Fake news. Alternative facts. Different truths.
With the state the of news lately, it can be hard enough separating facts from fiction and sorting through all the muck. The situation has allegedly gotten so bad that several Internet giants have set up methods of detecting the fake and promoting the real. Facebook and Google are the most prominent websites entering into the mythbusting business.
But agriculture has been subject to the fake news problem for quite a while now. In fact, combating that fake news is precisely why I started writing, blogging, and advocating. We have snake oil salesmen trying to promote alternative therapies. We have activist groups promoting certain production labels over other supposedly “dangerous” methods. We even have cute little phrases like “farm to table” and “local” to imply superiority. As if we didn’t have enough confusion, the food-consuming public is being inundated with these conflicting messages daily.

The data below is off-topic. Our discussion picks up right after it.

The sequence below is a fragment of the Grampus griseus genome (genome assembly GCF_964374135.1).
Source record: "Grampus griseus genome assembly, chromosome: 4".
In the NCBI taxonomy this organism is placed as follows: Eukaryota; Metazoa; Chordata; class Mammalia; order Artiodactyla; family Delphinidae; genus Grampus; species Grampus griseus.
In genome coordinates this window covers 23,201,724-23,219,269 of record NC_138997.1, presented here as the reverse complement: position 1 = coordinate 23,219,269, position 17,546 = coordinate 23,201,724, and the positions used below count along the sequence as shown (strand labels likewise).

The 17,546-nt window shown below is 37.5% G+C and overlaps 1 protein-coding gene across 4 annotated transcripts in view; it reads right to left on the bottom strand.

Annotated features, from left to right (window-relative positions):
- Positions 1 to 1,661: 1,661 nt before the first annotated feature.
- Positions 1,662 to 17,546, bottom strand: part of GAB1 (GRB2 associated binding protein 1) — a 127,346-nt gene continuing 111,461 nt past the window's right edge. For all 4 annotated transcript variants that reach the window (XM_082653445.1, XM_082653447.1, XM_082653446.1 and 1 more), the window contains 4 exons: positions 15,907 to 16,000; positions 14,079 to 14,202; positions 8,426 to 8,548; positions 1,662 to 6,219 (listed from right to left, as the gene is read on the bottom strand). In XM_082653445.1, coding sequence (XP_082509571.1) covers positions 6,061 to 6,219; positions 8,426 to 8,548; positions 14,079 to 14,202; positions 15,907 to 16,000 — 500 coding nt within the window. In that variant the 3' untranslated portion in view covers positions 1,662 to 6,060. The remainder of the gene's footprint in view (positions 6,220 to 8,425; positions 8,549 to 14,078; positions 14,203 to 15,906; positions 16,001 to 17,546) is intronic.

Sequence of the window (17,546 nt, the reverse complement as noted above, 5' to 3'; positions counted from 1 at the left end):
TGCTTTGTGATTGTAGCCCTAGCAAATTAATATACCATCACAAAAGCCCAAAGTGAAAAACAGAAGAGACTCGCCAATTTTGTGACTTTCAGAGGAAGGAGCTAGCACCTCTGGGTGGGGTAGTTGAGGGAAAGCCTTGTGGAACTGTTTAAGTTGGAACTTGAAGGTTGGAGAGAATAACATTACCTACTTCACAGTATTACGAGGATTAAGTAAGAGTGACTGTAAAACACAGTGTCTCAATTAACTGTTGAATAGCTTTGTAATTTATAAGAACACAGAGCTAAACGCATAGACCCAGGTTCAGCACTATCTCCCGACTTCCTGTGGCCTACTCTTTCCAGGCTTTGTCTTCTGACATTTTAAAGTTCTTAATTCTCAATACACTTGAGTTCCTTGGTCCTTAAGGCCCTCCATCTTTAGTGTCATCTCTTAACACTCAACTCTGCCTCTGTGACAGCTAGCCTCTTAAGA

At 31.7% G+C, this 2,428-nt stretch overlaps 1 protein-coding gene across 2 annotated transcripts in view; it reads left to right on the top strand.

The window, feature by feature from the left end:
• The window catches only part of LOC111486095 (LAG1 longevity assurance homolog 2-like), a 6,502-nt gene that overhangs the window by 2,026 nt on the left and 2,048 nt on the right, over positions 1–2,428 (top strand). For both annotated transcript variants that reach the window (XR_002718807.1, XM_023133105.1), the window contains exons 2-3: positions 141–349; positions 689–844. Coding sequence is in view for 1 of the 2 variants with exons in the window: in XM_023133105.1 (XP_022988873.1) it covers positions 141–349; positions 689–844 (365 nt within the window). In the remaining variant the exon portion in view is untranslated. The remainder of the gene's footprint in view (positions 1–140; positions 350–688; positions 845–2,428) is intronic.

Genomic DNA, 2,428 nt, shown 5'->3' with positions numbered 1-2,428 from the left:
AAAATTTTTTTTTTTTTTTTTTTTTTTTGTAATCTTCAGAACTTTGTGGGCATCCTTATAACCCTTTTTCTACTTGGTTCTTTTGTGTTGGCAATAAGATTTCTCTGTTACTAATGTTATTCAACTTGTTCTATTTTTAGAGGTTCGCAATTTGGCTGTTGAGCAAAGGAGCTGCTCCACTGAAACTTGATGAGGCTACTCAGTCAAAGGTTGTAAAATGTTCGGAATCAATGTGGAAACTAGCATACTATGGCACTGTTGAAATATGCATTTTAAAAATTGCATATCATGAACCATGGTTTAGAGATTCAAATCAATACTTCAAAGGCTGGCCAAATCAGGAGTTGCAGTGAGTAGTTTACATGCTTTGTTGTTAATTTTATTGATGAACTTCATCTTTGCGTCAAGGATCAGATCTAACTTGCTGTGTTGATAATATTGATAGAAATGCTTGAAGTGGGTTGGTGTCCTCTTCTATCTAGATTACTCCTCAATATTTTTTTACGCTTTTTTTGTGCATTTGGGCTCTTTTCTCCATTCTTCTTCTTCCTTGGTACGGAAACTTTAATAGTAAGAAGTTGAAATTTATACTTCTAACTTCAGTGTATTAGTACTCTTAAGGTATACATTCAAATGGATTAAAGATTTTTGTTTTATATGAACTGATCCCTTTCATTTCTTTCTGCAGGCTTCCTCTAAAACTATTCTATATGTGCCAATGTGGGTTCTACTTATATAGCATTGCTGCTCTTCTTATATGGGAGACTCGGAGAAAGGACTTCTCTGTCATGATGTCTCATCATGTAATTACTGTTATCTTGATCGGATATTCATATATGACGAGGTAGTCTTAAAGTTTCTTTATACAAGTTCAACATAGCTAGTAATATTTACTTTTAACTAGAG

So, how can consumers make sure they are getting good, reliable information about agriculture, farming and food production? Here are a few suggestions.
Finish reading here.
[This article was originally published on AGDAILY as a guest column.]